Sunday, August 17, 2008

Health Care Rant

This morning I feel like complaining again about health care. My feathers have been ruffled by an April article in the Wall Street Journal by Jonathan Kellerman, The Health Insurance Mafia.
Using personal experience he connects two easy to find dots, insurance and health care.

His "Mafia" is, of course, the insurance people, not the providers.

You don't need to be an economist to understand that any middleman interposed between seller and buyer raises the price of a given service or product...
The health insurance model is closest to the parasitic relationship imposed by the Mafia and the like. Insurance companies provide nothing other than an ambiguous, shifty notion of "protection." But even the Mafia doesn't stick its nose into the process... When insurance companies insinuate themselves into the system, their first step is figuring out how to increase the skim by harming the people they are allegedly protecting through reduced service.

The writer illustrates the point from personal experience.

Several years ago, I suffered a sports injury that necessitated an MRI. The "fee" for a 20-minute procedure was over $3,000. My insurance company refused to pay, so I informed the radiologist that I'd be footing the bill myself. Immediately, the "fee" was cut by two thirds. And the doctor was tickled to get it.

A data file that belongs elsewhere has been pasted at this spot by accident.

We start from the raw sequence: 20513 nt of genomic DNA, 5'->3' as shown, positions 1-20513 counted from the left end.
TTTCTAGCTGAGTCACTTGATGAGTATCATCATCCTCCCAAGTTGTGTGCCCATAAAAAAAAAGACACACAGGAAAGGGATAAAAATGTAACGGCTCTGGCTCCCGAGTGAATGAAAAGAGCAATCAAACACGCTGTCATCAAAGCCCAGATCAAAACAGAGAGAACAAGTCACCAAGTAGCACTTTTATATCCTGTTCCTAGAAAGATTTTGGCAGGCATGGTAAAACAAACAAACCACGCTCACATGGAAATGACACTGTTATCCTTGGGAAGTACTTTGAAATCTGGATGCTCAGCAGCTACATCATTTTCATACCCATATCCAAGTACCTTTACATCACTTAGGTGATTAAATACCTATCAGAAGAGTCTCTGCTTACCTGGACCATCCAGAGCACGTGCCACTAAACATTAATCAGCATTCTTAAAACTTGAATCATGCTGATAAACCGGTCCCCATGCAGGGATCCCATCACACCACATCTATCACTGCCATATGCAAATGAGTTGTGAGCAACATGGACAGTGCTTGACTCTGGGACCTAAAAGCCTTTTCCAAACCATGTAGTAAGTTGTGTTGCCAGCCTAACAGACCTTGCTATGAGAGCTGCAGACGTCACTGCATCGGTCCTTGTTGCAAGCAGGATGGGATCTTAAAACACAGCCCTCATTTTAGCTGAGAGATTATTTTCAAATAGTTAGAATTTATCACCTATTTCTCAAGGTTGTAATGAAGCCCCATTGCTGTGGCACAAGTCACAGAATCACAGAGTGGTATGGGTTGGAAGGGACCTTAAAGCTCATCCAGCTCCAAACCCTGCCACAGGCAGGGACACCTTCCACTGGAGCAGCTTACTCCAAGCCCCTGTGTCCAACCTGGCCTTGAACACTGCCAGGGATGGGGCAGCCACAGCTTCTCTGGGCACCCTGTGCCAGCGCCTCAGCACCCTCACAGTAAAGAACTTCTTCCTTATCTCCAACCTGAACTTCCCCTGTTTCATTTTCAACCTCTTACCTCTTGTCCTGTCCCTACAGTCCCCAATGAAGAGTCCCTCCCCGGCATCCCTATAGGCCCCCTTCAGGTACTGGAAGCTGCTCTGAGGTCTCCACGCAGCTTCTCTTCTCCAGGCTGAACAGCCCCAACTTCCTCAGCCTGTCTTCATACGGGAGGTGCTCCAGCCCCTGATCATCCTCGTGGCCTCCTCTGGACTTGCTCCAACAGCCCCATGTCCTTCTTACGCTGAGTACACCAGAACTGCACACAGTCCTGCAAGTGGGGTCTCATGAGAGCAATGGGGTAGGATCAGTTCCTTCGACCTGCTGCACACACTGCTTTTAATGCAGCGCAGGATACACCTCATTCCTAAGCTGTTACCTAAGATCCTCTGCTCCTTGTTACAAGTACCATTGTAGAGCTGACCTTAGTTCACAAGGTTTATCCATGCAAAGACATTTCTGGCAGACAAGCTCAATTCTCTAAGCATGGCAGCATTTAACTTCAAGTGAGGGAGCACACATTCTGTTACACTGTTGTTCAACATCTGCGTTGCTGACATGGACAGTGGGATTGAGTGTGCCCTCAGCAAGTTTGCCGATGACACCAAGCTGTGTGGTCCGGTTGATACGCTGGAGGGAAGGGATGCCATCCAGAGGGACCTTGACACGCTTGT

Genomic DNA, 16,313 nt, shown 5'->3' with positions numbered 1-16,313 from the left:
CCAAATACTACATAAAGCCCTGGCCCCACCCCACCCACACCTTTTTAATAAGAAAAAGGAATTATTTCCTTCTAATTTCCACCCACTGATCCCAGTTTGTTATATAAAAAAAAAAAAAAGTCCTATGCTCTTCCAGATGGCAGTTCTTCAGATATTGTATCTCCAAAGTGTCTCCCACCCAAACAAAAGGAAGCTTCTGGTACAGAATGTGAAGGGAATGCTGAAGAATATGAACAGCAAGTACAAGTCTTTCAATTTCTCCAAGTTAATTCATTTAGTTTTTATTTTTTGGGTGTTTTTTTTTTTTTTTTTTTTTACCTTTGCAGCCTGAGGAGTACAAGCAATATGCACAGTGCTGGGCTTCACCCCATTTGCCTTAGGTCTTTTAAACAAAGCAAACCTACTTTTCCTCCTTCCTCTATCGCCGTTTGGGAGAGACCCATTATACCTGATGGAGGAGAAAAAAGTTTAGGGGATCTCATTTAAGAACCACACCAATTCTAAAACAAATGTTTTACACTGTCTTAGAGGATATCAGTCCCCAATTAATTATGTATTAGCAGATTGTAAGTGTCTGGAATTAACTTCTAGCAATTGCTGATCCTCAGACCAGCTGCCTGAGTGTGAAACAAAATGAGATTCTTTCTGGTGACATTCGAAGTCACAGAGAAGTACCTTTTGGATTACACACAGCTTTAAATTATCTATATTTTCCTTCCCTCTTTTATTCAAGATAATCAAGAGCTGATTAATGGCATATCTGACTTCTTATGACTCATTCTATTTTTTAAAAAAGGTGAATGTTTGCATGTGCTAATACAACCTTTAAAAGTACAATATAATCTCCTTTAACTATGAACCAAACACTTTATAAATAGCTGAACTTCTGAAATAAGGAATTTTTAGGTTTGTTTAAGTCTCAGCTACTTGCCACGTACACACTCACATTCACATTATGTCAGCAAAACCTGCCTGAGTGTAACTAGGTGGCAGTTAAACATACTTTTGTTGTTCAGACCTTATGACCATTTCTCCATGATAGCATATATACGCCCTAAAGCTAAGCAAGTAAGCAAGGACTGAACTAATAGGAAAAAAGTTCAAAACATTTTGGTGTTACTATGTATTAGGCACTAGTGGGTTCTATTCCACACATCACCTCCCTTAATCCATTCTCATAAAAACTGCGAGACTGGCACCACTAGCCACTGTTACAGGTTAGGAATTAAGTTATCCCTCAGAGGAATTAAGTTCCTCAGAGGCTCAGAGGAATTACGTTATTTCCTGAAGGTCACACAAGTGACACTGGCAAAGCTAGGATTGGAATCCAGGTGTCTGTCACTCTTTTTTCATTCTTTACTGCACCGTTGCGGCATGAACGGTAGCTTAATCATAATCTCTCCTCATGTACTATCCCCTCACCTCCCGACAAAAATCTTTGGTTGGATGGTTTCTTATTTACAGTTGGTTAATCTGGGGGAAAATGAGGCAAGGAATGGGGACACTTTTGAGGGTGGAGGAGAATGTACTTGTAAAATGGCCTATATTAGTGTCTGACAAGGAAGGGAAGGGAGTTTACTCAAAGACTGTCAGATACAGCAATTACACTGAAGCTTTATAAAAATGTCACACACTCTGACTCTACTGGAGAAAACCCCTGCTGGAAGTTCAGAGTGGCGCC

I can't go on or I'll get incoherent. I have no way to help those who misses one blindingly clear point: Health care comes from health care providers, not insurance companies. Insurance companies exist to make profits for their share-holders. Therefore, every dollar of profit reported by the insurance industry is one less dollar not paying for health care.

The beginning of the chain is neither the provider nor the insurance company. The money comes from those who pay the insurance premiums.

Those who argue in favor of "affordable health care" never breathe a word about "affordable health insurance" because at some level they understand that therein lies a contradiction.

Go to Guaranteed Health Care Dot Org


Tammi Diaz said...


The Insurance Companies are only out to make $MONEY$.

We are Loosing our Sense of Self Worth and Family Values Due to our

Hoots said...

The bill you mentioned has a website,

I don't have a problem with our "capitalist system" as you put it, but there is clearly room for improvement when some of the poorest nations in the world can provide for the health care of their citizens and the United States does not.

The insurance industry is not about to vanish without a struggle, and if it did there would be bad economic consequences. Between the actual costs of health care and the profit lines at the other end lies a breathtaking number of employees, buildings and equipment that won't become obsolete overnight.